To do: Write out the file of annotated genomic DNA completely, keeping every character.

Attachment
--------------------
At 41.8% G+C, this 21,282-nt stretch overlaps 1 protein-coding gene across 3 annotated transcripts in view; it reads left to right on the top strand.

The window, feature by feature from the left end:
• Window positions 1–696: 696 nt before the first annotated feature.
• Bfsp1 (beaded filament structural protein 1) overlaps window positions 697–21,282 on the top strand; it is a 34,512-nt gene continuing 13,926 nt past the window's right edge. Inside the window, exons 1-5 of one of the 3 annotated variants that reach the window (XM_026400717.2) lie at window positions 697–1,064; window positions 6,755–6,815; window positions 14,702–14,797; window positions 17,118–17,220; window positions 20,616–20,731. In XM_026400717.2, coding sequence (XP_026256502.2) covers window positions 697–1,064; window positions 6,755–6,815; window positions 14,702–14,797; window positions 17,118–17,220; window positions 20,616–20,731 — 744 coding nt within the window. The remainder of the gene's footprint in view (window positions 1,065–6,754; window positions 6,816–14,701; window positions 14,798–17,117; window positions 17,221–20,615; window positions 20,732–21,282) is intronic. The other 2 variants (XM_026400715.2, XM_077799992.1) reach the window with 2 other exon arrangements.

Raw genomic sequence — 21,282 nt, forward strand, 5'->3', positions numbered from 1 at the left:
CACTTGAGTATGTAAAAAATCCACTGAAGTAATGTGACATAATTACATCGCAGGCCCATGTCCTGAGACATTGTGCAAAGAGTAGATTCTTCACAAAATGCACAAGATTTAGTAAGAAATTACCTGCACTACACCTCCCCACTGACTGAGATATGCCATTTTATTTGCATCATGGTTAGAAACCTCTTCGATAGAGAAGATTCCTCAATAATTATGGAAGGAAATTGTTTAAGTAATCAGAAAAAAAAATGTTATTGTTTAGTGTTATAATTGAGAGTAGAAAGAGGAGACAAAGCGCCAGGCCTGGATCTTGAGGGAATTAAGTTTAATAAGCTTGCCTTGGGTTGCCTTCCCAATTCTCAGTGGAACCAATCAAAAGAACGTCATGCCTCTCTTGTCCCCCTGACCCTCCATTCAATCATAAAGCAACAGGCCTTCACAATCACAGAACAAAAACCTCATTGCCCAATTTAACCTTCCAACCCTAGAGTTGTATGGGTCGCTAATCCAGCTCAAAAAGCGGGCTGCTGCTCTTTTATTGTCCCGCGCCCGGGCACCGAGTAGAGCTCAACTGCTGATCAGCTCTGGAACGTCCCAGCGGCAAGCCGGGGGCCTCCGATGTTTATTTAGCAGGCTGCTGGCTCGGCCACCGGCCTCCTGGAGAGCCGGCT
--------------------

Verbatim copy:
At 41.8% G+C, this 21,282-nt stretch overlaps 1 protein-coding gene across 3 annotated transcripts in view; it reads left to right on the top strand.

The window, feature by feature from the left end:
• Window positions 1–696: 696 nt before the first annotated feature.
• Bfsp1 (beaded filament structural protein 1) overlaps window positions 697–21,282 on the top strand; it is a 34,512-nt gene continuing 13,926 nt past the window's right edge. Inside the window, exons 1-5 of one of the 3 annotated variants that reach the window (XM_026400717.2) lie at window positions 697–1,064; window positions 6,755–6,815; window positions 14,702–14,797; window positions 17,118–17,220; window positions 20,616–20,731. In XM_026400717.2, coding sequence (XP_026256502.2) covers window positions 697–1,064; window positions 6,755–6,815; window positions 14,702–14,797; window positions 17,118–17,220; window positions 20,616–20,731 — 744 coding nt within the window. The remainder of the gene's footprint in view (window positions 1,065–6,754; window positions 6,816–14,701; window positions 14,798–17,117; window positions 17,221–20,615; window positions 20,732–21,282) is intronic. The other 2 variants (XM_026400715.2, XM_077799992.1) reach the window with 2 other exon arrangements.

Raw genomic sequence — 21,282 nt, forward strand, 5'->3', positions numbered from 1 at the left:
CACTTGAGTATGTAAAAAATCCACTGAAGTAATGTGACATAATTACATCGCAGGCCCATGTCCTGAGACATTGTGCAAAGAGTAGATTCTTCACAAAATGCACAAGATTTAGTAAGAAATTACCTGCACTACACCTCCCCACTGACTGAGATATGCCATTTTATTTGCATCATGGTTAGAAACCTCTTCGATAGAGAAGATTCCTCAATAATTATGGAAGGAAATTGTTTAAGTAATCAGAAAAAAAAATGTTATTGTTTAGTGTTATAATTGAGAGTAGAAAGAGGAGACAAAGCGCCAGGCCTGGATCTTGAGGGAATTAAGTTTAATAAGCTTGCCTTGGGTTGCCTTCCCAATTCTCAGTGGAACCAATCAAAAGAACGTCATGCCTCTCTTGTCCCCCTGACCCTCCATTCAATCATAAAGCAACAGGCCTTCACAATCACAGAACAAAAACCTCATTGCCCAATTTAACCTTCCAACCCTAGAGTTGTATGGGTCGCTAATCCAGCTCAAAAAGCGGGCTGCTGCTCTTTTATTGTCCCGCGCCCGGGCACCGAGTAGAGCTCAACTGCTGATCAGCTCTGGAACGTCCCAGCGGCAAGCCGGGGGCCTCCGATGTTTATTTAGCAGGCTGCTGGCTCGGCCACCGGCCTCCTGGAGAGCCGGCT